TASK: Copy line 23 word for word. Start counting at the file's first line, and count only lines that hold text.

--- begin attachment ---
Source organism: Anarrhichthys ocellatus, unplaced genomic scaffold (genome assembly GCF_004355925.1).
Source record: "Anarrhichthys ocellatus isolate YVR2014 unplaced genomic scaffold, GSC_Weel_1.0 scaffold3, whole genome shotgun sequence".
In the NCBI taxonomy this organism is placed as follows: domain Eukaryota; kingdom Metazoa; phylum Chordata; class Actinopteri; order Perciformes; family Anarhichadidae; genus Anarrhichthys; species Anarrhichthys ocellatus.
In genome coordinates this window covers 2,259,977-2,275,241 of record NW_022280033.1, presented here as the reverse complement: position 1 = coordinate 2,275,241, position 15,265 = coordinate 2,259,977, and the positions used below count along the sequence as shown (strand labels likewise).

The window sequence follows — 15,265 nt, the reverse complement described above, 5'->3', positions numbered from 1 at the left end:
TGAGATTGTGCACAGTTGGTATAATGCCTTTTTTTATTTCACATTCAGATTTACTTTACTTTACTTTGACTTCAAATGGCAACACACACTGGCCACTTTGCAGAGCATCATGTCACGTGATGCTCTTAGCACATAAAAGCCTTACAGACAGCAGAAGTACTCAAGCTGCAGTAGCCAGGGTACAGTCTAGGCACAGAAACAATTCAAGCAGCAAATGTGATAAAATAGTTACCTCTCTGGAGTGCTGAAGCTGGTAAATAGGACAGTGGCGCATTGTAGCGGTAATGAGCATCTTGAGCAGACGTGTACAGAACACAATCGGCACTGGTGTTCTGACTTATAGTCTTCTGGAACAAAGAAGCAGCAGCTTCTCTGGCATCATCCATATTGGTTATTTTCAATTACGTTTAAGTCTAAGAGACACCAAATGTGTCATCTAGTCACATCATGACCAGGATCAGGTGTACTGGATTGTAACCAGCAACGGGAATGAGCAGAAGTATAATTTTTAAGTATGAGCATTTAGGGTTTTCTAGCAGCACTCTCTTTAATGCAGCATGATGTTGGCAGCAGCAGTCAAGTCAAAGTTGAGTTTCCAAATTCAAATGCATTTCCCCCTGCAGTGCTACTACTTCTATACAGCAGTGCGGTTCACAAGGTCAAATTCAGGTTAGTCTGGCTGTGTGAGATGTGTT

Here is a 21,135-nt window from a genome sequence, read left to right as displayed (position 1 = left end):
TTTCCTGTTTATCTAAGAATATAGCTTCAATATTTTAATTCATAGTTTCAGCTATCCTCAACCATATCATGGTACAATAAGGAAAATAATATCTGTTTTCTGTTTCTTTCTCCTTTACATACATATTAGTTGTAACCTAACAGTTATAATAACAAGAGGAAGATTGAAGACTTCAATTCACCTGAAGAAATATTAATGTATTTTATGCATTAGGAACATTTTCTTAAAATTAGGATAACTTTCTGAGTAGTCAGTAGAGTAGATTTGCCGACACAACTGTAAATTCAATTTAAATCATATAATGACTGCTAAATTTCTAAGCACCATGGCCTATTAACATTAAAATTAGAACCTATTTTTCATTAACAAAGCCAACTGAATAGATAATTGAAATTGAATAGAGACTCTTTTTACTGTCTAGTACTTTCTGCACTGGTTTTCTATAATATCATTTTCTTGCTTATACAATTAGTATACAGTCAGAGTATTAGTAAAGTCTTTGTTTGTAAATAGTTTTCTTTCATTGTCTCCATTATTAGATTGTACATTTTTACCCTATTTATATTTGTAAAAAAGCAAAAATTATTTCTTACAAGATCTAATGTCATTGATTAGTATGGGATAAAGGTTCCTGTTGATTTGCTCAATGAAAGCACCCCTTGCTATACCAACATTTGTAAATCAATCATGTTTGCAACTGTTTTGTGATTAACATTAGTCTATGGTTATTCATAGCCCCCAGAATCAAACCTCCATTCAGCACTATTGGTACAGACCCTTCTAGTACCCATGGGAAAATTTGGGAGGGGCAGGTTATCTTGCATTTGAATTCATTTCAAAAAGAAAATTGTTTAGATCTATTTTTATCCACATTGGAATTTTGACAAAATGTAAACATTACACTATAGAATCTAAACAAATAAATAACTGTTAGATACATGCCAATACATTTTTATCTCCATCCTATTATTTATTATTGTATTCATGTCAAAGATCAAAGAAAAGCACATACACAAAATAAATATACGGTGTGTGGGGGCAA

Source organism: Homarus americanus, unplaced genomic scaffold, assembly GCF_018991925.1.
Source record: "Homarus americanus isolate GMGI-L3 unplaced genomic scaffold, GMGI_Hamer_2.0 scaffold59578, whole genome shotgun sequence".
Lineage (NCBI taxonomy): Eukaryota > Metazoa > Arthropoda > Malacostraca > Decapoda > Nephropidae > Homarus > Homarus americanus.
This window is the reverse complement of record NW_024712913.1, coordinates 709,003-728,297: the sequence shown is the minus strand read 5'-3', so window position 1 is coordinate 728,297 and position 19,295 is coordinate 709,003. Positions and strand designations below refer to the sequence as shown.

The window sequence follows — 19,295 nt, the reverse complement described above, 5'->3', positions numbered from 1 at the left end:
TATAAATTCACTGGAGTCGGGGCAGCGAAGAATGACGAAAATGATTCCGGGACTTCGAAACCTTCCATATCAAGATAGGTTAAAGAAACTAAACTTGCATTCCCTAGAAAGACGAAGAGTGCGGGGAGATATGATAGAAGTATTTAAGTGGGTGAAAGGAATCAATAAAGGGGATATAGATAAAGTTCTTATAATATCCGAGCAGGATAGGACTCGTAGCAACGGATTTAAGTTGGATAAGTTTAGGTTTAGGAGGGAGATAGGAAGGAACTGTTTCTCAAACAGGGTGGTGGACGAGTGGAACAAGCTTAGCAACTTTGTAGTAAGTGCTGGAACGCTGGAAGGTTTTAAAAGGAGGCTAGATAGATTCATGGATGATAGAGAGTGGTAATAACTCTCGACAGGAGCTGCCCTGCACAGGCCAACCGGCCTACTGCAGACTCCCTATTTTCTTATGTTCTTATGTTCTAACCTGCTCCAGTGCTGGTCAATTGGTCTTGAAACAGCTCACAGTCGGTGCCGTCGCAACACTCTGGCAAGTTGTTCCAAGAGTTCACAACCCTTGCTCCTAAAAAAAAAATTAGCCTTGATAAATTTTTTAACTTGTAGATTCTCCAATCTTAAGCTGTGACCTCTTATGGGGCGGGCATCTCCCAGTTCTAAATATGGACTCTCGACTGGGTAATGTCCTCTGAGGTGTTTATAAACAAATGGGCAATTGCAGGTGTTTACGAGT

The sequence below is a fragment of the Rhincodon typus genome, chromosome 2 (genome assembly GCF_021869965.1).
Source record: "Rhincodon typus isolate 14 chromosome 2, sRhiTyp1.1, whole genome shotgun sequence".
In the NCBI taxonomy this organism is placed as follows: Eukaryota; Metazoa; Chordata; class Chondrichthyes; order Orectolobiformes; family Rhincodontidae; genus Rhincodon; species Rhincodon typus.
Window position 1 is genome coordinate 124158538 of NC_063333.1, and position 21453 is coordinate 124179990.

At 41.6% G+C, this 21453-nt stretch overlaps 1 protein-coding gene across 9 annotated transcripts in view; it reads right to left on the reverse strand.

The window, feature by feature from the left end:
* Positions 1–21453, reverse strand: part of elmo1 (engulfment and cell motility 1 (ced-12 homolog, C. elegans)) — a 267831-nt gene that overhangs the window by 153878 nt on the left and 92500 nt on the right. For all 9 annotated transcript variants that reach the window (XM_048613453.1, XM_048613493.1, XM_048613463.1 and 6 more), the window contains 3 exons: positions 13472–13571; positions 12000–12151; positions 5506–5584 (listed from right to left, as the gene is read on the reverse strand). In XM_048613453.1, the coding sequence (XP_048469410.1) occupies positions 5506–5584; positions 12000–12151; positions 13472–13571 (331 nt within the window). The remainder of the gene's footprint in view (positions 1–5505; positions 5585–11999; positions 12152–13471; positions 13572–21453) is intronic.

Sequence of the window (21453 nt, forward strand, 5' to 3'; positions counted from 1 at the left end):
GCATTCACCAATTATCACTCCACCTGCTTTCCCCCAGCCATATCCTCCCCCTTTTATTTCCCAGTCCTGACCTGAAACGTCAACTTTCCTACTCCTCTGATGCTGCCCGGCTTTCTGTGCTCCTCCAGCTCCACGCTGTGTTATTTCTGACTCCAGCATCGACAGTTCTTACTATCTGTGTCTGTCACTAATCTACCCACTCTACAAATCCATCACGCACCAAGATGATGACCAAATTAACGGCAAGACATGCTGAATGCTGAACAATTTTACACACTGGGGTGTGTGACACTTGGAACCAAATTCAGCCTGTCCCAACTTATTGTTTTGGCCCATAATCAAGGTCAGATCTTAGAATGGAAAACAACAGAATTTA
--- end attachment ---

GCATTCACCAATTATCACTCCACCTGCTTTCCCCCAGCCATATCCTCCCCCTTTTATTTCCCAGTCCTGACCTGAAACGTCAACTTTCCTACTCCTCTGATGCTGCCCGGCTTTCTGTGCTCCTCCAGCTCCACGCTGTGTTATTTCTGACTCCAGCATCGACAGTTCTTACTATCTGTGTCTGTCACTAATCTACCCACTCTACAAATCCATCACGCACCAAGATGATGACCAAATTAACGGCAAGACATGCTGAATGCTGAACAATTTTACACACTGGGGTGTGTGACACTTGGAACCAAATTCAGCCTGTCCCAACTTATTGTTTTGGCCCATAATCAAGGTCAGATCTTAGAATGGAAAACAACAGAATTTA